Why shouldn’t we invite questions on these matters?  Again, to question is not to disagree.  Coaches (and counselors) should strive to create a safe place to explore, to consider, to question.   

Recently I invited a client to question his commitment to his wife.  Unlike diversity (which I believe to be neutral) or progressive approaches to gender/sexuality (which I believe to be morally suspect), marriage is something I personally affirm about as much as I can affirm anything.  So why invite a question about marriage when I certainly hope my client doesn’t decide to opt out of his marriage?  Because only in allowing the question can the truth come out.  And this is the case with so many topics, issues, and complexities in life. 

Coaches are not in the affirmation business; we are in the improvement business.  I’m assuming my client should stay married and should want to stay married, but in that instance, it was worthwhile and valuable to bring his commitment to his marriage into question.  The question doesn’t create truth, it reveals truth. 

Let me share a different example.  I have frequently invited coaching clients who are business owners to question the value of financial profits.  Talk about something that goes unquestioned!  But when they are invited to explore honestly the value of greater profits, they often uncover truths that are challenging, freeing, and unexpected.  I’ve witnessed clients come away with a greater value on profits and more determination to earn greater profits.  I’ve also witnessed times when that question led the client to demote profits as a priority, both personally and professionally.  How could different clients come away with different conclusions?  Because they are different clients!  When we create no-go zones in coaching, we refute the obvious truth that people are different.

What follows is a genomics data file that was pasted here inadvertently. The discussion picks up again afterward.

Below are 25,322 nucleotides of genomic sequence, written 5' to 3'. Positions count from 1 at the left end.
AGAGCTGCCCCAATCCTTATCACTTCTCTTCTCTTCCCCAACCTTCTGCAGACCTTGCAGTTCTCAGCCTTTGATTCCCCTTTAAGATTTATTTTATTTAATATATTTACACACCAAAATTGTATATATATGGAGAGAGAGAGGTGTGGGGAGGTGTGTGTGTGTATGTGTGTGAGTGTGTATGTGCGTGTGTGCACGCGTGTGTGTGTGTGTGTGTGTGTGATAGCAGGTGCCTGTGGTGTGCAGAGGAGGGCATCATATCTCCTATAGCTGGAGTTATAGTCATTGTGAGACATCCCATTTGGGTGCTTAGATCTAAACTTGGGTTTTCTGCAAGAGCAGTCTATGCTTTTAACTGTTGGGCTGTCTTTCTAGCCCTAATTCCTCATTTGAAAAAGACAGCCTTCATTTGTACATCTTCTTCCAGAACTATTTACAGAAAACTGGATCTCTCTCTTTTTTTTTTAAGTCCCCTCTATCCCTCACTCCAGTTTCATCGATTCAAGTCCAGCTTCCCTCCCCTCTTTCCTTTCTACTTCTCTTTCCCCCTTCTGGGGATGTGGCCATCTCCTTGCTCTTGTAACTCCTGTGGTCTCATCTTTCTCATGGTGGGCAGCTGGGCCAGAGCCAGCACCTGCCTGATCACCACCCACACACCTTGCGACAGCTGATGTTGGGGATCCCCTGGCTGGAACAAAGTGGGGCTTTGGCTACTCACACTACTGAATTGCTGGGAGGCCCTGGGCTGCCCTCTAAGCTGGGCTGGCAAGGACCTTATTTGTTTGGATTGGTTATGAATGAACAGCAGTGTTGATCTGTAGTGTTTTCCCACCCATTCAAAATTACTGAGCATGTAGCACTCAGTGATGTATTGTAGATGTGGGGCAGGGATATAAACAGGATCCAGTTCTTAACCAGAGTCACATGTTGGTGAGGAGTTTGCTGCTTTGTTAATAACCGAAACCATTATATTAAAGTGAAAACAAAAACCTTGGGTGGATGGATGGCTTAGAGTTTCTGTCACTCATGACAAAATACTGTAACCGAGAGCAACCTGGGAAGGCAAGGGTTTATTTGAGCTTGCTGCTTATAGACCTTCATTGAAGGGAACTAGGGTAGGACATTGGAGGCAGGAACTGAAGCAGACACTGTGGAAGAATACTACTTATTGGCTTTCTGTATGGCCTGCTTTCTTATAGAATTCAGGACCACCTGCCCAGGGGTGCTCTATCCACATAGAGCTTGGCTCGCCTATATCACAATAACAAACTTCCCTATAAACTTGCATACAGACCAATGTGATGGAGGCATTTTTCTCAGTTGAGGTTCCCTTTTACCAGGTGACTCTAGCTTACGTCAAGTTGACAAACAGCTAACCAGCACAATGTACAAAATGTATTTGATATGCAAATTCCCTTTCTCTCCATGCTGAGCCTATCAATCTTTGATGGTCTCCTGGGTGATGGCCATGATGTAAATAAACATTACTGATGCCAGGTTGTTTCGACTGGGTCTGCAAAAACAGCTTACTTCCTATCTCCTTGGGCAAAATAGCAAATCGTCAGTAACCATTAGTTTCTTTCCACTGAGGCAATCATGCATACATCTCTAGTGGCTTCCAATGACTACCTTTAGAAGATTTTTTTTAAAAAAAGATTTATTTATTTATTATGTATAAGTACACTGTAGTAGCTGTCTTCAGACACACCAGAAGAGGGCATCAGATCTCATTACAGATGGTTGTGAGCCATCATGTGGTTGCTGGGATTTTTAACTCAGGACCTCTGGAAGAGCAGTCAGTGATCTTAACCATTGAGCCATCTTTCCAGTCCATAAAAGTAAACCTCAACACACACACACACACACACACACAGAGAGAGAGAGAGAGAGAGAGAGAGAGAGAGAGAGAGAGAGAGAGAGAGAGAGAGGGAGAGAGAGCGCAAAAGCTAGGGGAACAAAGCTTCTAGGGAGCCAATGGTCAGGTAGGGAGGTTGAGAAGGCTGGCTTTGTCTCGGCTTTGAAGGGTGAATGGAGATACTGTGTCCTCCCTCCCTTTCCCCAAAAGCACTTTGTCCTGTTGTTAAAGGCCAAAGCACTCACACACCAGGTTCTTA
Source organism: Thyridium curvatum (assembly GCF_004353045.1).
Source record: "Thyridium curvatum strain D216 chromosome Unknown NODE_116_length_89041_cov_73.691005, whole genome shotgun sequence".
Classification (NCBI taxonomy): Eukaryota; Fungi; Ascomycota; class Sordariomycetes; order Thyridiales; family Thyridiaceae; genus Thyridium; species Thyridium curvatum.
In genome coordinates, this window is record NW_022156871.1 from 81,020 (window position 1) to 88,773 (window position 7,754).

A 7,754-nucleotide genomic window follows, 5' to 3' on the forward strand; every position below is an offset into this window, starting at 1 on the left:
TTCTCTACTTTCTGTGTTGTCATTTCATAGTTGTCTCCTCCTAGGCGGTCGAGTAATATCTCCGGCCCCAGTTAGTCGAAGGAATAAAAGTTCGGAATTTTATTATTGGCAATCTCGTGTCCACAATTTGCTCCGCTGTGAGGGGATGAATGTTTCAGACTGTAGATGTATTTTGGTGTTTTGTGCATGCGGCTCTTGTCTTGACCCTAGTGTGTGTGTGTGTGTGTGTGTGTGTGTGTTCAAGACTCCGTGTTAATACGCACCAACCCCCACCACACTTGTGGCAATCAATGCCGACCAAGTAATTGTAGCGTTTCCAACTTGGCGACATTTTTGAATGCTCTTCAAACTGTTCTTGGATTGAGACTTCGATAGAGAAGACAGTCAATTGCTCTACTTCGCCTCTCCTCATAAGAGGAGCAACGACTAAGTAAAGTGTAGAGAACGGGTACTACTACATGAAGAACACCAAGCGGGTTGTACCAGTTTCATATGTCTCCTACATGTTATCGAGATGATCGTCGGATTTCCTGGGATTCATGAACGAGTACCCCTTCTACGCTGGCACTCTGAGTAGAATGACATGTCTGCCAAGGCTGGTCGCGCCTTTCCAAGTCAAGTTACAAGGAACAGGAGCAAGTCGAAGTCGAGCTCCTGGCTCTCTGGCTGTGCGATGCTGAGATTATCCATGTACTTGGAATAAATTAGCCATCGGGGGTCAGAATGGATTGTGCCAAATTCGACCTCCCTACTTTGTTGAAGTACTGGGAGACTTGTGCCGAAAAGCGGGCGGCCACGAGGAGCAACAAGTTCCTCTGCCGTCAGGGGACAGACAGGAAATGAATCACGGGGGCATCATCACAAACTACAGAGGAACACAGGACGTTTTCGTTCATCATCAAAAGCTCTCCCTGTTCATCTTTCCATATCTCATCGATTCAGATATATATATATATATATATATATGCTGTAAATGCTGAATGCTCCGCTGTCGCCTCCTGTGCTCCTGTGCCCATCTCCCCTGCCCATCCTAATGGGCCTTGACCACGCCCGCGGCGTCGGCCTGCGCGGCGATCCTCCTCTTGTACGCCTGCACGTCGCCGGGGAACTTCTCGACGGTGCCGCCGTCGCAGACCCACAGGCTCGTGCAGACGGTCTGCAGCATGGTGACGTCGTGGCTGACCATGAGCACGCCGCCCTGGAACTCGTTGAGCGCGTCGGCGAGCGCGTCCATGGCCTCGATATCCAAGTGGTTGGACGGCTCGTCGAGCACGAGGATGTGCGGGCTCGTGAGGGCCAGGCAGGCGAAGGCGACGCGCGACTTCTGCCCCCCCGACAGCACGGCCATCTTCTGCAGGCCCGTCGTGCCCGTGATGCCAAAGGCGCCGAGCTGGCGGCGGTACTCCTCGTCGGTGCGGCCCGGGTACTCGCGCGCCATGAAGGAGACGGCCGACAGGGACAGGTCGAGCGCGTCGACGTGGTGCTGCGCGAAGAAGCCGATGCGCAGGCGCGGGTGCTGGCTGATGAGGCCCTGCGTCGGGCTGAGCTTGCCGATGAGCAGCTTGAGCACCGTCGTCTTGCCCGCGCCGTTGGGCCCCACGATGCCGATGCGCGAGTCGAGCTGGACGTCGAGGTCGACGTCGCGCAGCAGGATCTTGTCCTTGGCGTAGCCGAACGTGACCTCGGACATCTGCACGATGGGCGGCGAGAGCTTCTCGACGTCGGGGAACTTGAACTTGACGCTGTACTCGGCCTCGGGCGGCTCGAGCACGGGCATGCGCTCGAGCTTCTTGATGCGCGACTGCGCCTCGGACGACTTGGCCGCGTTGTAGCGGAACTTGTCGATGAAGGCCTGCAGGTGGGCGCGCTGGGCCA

Do you want to take a risk on behalf of your clients?  Question the unquestionable.  In doing so, sometimes you’ll meet resistance; other times you’ll facilitate a conversation the client could have only hoped to have.  Don’t come into those conversations with biases and agendas; just come with fierce curiosity and kind determination.   


PS – The more progressive reader might have an apples-to-oranges complaint.  Is it fair to compare issues of progress and issues of tradition since progressive issues tend to, by nature, focus on questioning and finding freedom from historical and rigid norms?  Such a reader might contend that we should advocate for that which has not been traditionally affirmed since that which has been traditionally affirmed is in a position of power, privilege, etc.  I’ve read Foucault, et al, and I understand and appreciate some aspects of that perspective.   

However, after many years in elite institutions of higher education and unashamed progressive values, I can say I have tasted the progressive mindset and find it no less biased than the religious fundamentalism that I have also experienced deeply.  Both biases carve out topics that cannot be questioned.  And I question such bias!